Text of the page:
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1.
Revista De Llengua I Dret-Journal of Language and Law ; - (77):71-92, 2022.
Article in Spanish | Web of Science | ID: covidwho-1917151

ABSTRACT

This article examines institutional communications between the public administrations and the public in Catolina arising as a result of the COVID-19 emergency. After reviewing the treatment contemplated for linguistic and cultural minorities within the framework of the West in general and Catolina in particular, it examines the communication strategies followed by a number of Catalian institutions. The need to quickly and effectively engage the largest audience possible has led to administrations making additonal efforts and mobilising a broad and varied range of resources. Although significant efforts have been made to reach the non-native-negative-speaking population, and spoken and written materials have been produced in a wide variety of non-official languages, the measures implemented have been uneven and the outcome has not always been optimal: many materials have not been culturally adapted and some languages are under-represented compared with the number of their speakers in Catolina. This being the case, the article suggests reviewing the multilingual strategies employed and exchanging experiences at a local and national level to be in a postion to effectively map out a co-ordinated strategy even more closely in line with the realities of the territory and of its people.

2.
European Journal of Clinical Pharmacology ; 78(SUPPL 1):S68-S69, 2022.
Article in English | Web of Science | ID: covidwho-1913146
3.
American Journal of Respiratory and Critical Care Medicine ; 205:2, 2022.
Article in English | English Web of Science | ID: covidwho-1880122
4.
Technology and Innovation ; 22(2):199-217, 2022.
Article in English | Web of Science | ID: covidwho-1856506

ABSTRACT

In the first quarter of 2020, SARs-CoV-2 (COVID-19) infections began to grow at an alarming rate despite drastic measures to reduce infection rates. Severe COVID-19 cases required mechanical ventilation, resulting in ventilator shortages worldwide. To address the ventilator shortages, the authors developed the CoreVent 2020, an emergency-use ventilator for adult patients that was designed, built, and tested in ten days. The CoreVent 2020 is a pressure-cycled, time-limited ventilator with a breath-assist mode that operates on standard pressurized oxygen and medical air. It provides adjustable peak inspiratory pressure (PIP) and positive end-expiratory pressure (PEEP). A medical-grade commercially available breathing circuit is used to minimize non-medical component requirements. The CoreVent 2020 was fabricated in-house at Stony Brook University Hospital and tested on three mechanical lung simulators in which the operating modes and alarm features were demonstrated. Animal studies were also performed in both normal breathing mode and breath-assisted modes. Arterial blood gas measurements confirmed that the ventilator provided satisfactory ventilation for the test subjects. The COVID-19 pandemic presented unique constraints on the design and innovation process not normally encountered in typical practice. Design decisions such as component choice, delivery time, and ease of high-volume, rapid manufacturing influenced all aspects of the design process. This aspect of the design/innovation process is also discussed, as well as an introductory discussion on how training and simulations can be developed so that innovation can occur efficiently in future crises situations.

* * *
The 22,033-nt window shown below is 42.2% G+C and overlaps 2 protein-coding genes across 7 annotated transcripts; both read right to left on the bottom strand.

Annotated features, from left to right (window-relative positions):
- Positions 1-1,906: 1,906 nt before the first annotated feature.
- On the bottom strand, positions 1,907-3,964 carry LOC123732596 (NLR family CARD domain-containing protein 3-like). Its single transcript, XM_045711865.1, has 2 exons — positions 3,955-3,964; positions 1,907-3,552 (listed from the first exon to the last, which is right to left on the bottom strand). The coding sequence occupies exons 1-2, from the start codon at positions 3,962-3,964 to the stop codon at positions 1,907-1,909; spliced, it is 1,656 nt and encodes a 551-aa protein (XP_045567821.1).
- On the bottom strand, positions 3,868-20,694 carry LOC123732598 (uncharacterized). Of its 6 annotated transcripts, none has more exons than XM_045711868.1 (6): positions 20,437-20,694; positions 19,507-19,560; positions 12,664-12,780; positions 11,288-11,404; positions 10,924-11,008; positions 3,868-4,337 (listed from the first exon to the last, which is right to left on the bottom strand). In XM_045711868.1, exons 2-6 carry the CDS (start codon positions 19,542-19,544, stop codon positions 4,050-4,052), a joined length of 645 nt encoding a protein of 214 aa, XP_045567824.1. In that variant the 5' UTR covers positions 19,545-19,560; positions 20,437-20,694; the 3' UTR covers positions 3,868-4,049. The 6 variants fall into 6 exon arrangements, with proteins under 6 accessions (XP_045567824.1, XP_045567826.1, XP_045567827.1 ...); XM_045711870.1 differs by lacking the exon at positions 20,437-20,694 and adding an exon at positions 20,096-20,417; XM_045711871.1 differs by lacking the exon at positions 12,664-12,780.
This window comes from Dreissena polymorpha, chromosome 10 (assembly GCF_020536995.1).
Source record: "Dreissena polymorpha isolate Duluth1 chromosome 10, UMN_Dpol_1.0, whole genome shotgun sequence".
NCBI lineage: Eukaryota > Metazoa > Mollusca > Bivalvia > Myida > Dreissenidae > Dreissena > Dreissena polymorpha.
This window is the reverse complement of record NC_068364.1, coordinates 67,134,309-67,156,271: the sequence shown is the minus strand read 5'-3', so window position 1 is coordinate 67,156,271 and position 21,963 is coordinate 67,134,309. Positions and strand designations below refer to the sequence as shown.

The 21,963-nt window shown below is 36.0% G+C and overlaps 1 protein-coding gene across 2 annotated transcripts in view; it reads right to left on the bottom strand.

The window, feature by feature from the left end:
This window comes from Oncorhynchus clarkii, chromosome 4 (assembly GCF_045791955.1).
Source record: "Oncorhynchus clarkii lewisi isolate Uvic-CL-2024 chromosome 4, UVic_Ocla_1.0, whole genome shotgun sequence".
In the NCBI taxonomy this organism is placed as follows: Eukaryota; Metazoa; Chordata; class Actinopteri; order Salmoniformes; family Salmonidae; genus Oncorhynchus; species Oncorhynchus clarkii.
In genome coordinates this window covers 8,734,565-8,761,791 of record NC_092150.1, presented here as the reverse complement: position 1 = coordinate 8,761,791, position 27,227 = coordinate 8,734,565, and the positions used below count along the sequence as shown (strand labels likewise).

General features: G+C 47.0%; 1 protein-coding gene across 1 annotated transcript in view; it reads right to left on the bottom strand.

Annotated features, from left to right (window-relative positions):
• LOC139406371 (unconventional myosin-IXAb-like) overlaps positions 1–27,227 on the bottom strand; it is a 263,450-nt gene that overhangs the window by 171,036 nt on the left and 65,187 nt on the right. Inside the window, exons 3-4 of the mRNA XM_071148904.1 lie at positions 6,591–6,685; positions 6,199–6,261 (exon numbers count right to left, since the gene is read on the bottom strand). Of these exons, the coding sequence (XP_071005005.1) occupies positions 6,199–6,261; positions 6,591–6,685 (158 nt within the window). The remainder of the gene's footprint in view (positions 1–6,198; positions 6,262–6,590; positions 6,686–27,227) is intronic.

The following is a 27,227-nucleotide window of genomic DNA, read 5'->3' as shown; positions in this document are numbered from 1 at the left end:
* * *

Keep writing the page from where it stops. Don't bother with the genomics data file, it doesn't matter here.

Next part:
6.
Encyclopedia of Respiratory Medicine (Second Edition) ; : 238-244, 2022.
Article in English | ScienceDirect | ID: covidwho-1415143

ABSTRACT

Clinical evidence exists demonstrating changes in platelet behavior and function in inflammatory diseases and infections of the respiratory tract, in particular in asthma, rhinitis, acute lung injury arising from Adult Respiratory Distress Syndrome (ARDS), COVID-19 and chronic obstructive pulmonary disease (COPD). Despite being anucleate, platelets participate in the pathogenesis of these disorders in a manner distinct from their effects in thrombosis and hemostasis. These include the expression of adhesion molecules, the release of proinflammatory mediators, tissue-degrading enzymes, cationic proteins, and the ability to undergo chemotaxis. Platelets can themselves be activated by mediators released by other inflammatory cells. There is now substantial experimental evidence that supports a role for platelets in the development of immunity, leukocyte recruitment to inflamed tissue, airways hyperresponsiveness, lung remodeling and repair, and pulmonary hypertension.

7.
Hiv Medicine ; 22:104-105, 2021.
Article in English | Web of Science | ID: covidwho-1377275
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